Students at the Stephens College Children’s School participated in an on-campus version of Destination Imagination, a program that challenges young people to complete STEM projects that also incorporate the arts.
Four teams spent weeks working through their projects before executing them in front of an audience in the Kimball Ballroom of Lela Raney Wood Hall on Friday. While the event was not a competition, Mark Brunner, Stephens’ IT director, and Philip Coleman, husband of President Dianne Lynch, scored and judged each challenge.
Two groups opted to participate in a “theory tale” challenge and created fairy tales to solve hypothetical problems. One group, named PG-13, created a play about a phobia with functional artwork, choreographed dances and original songs. A second group also wrote a play to figure out how a group of scientists would “undo” the damage they did when they created an evil monster.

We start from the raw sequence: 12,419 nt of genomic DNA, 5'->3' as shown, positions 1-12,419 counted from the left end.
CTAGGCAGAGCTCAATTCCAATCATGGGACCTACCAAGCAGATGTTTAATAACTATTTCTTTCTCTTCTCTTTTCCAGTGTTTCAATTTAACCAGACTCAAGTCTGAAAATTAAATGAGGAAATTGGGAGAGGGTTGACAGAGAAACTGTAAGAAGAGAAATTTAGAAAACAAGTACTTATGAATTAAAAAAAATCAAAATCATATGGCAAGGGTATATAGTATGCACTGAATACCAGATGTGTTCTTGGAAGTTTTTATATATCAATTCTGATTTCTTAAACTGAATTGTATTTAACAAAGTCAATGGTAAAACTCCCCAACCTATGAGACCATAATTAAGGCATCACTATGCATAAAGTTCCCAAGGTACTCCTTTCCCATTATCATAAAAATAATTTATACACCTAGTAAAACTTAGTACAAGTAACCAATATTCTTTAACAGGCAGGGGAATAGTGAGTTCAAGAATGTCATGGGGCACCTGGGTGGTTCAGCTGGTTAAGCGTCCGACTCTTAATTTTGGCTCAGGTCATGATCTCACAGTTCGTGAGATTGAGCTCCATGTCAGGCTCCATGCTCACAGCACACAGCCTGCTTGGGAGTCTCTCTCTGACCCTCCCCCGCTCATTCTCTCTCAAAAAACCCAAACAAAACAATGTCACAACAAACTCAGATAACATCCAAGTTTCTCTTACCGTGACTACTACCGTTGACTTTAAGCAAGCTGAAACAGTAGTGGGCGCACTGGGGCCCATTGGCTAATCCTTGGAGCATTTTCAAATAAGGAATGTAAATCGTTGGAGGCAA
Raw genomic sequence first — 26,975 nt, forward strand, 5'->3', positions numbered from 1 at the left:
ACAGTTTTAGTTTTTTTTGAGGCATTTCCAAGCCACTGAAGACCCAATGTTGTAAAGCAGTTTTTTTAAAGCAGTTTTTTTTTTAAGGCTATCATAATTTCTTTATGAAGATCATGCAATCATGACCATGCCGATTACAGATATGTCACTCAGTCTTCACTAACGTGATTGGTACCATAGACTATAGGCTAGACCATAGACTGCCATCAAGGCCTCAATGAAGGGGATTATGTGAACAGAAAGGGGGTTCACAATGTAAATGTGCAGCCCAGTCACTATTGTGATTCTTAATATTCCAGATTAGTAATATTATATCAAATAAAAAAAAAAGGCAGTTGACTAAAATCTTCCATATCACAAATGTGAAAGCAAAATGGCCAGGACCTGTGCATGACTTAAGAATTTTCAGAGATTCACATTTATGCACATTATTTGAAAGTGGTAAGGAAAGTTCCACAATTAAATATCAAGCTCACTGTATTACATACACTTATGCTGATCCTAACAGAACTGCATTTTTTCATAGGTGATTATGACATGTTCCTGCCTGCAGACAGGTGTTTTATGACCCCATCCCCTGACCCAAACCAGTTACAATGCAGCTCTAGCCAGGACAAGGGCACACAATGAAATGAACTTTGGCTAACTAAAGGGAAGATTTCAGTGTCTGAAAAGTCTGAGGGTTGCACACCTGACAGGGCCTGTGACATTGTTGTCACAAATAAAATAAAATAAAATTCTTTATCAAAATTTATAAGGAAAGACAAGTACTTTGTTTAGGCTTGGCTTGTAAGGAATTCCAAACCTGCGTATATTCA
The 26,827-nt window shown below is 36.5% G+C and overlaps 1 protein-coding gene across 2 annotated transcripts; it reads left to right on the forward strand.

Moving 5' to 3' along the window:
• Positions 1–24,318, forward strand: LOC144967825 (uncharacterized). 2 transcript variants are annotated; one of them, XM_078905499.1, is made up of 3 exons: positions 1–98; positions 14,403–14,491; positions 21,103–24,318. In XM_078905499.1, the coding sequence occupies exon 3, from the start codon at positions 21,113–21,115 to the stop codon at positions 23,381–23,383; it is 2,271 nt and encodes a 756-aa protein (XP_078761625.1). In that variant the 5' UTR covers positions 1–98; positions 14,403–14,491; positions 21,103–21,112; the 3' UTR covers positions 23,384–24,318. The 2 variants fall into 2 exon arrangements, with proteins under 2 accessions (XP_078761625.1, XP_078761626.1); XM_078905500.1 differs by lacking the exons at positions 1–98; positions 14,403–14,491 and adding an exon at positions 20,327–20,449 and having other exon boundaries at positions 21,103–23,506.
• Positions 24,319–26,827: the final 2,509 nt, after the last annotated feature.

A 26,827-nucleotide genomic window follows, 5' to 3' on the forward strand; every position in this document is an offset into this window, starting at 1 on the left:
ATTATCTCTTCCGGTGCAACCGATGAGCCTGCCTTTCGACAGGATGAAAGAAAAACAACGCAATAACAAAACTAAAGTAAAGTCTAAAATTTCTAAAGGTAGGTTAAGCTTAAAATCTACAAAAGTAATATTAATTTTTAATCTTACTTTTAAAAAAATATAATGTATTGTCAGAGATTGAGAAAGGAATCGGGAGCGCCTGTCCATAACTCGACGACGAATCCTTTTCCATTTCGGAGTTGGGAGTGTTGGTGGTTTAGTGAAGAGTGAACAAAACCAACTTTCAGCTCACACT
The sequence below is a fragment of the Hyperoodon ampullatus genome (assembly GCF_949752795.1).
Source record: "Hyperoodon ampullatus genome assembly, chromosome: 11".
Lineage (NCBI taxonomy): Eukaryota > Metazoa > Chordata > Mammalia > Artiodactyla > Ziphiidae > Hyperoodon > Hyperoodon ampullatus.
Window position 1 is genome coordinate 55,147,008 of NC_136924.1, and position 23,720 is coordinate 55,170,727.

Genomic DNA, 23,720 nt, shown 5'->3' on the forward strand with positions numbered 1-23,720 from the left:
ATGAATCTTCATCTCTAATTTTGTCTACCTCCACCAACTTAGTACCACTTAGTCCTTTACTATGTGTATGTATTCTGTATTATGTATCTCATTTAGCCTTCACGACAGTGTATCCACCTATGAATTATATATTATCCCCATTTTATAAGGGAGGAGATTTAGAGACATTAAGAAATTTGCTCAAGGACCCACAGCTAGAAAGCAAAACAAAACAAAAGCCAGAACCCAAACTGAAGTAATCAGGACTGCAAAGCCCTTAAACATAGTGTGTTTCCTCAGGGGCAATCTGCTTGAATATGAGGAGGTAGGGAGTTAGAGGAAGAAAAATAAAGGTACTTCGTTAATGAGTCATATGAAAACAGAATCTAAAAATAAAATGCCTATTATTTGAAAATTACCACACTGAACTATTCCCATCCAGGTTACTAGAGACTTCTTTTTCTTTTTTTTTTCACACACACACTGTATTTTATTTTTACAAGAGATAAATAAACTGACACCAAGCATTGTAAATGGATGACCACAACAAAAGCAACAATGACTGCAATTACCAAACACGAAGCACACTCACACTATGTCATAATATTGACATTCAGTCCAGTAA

Another group, Horse People, opted to participate in an improv challenge. They researched various types of street art before receiving a random situation to act out on the fly during the public event.
And The Eagles completed a challenge in which they built a structure that could withstand 10 pounds and be taken apart without collapsing.
“Students learned to execute real-world scenarios,” said Lindsey Clifton, an elementary teacher. “They learned collaboration, teamwork, problem solving and time management.”
There were times students didn’t think they were going to get through the exercises, Clifton said.
“These challenges create feelings of chaos,” she said. “But students were able to see them through. If teachers believe students can make their own choices and take the lead, then it’s possible.”
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